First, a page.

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First among equals?
Lauded in the West for their glamour and social activism, the region’s First Ladies are making a name for themselves. But the reality of their situation is far more complex, says Trends magazine.
March 2, 2010 12:20 by Jane Meikle
Egyptian women’s rights activist Gihan Abou Zeid says that “[the First Lady] is in a very hard position. She’s victim and perpetrator at the same time. She’s half-half. She’s passive but she’s an actor.” In other words, a first lady is also a political subject, and in that sense her scope is limited.
Egyptian activist, doctor, and author Nawal Saadawi is more damning. “[First Ladies] want to show the people that the regime is okay. Even if the regime can be oppressive and exploitative, they have to follow their husband … I give them a name in Arabic, ‘Nisa al Ghul’. It means they live in the shadow of their husband. It means women of the shade.”
However, journalist, author, and activist Rana Husseini, whose work with the ‘Jordan Times’ brought the issue of honor crimes to the public eye, presented her work as an example of what can be achieved when the first lady’s position is leveraged behind a social issue.
“She is a powerful advocate. The King and the Queen are very concerned about this issue, and they really want to see that change. The courts now are starting to hand the killers of honor crimes much higher sentences,” said Husseini.
“Her support is much more important to me than what the Queen wore that day or where the Queen went,” she continued. “She has to live her life. At the end of the day, she’s a Queen. She has to follow protocols and procedures in a certain way.”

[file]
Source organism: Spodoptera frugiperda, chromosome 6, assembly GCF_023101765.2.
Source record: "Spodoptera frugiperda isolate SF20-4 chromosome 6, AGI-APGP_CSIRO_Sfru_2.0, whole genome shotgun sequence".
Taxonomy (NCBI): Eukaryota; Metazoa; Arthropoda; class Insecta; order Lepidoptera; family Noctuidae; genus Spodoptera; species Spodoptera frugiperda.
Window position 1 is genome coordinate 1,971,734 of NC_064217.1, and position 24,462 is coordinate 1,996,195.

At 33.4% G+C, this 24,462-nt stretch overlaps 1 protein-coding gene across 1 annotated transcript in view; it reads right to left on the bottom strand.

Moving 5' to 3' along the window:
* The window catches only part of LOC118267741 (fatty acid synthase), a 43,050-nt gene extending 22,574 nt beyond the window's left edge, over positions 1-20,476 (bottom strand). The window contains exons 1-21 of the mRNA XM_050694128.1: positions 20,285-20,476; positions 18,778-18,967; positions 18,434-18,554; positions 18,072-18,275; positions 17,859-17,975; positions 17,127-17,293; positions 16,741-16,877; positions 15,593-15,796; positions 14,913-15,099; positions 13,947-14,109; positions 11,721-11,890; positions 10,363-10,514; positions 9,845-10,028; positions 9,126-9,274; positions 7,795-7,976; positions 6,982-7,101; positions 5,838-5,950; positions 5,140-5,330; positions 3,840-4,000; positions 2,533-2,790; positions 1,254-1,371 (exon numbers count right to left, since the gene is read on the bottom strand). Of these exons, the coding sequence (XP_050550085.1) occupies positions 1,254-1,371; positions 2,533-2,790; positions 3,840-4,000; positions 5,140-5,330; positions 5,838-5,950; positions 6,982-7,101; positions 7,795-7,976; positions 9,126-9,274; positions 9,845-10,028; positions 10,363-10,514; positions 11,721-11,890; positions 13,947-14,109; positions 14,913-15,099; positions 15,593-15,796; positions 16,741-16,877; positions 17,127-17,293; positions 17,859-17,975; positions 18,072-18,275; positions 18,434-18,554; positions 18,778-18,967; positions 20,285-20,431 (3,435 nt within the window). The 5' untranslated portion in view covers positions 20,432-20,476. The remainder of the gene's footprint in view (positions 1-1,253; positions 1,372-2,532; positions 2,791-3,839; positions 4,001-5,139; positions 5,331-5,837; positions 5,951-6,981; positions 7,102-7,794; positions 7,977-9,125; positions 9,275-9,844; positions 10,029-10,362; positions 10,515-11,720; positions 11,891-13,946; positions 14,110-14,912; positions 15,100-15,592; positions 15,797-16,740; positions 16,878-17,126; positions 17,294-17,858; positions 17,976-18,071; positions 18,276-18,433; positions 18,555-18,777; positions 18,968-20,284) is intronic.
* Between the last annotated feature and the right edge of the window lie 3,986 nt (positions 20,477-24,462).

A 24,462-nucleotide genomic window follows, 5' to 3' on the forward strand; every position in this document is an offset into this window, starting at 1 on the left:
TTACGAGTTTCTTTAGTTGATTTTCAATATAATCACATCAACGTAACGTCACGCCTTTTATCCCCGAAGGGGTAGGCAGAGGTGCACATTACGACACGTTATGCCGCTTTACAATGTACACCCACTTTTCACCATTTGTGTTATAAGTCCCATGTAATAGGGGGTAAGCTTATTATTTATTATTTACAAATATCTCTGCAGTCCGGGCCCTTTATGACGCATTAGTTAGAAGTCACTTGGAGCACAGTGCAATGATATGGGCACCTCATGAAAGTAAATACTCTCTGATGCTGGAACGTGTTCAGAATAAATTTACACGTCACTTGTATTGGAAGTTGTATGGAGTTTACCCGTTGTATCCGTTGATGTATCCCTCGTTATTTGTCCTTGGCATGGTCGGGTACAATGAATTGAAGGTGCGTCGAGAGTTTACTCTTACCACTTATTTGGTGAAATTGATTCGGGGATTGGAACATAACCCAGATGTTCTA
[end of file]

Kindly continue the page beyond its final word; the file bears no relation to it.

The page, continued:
Then there is Suzanne Mubarak, who has decades of experience as a women and children’s advocate in Egypt and the Arab world. An impressive list of initiatives bear her name, including the Suzanne Mubarak Women’s International Peace Movement, the National Council for Women, which acts to include women in political and development initiatives, poverty eradication programs and the fight to eradicate female genital mutilation. “Everyone in the world says that Suzanne Mubarak ended female mutilation,” said Saadawi.
“For almost 60 years, I have been writing and fighting and mobilizing people in Egypt against female circumcision. And then suddenly the credit went to her.
“She overshadows all the women’s organizations, all the women leaders, and she becomes the only one involved – like her husband.”
“Of course people are afraid to criticize her,” Saadawi continued. “I paid a very very high price in Egypt because I criticized all First Ladies.”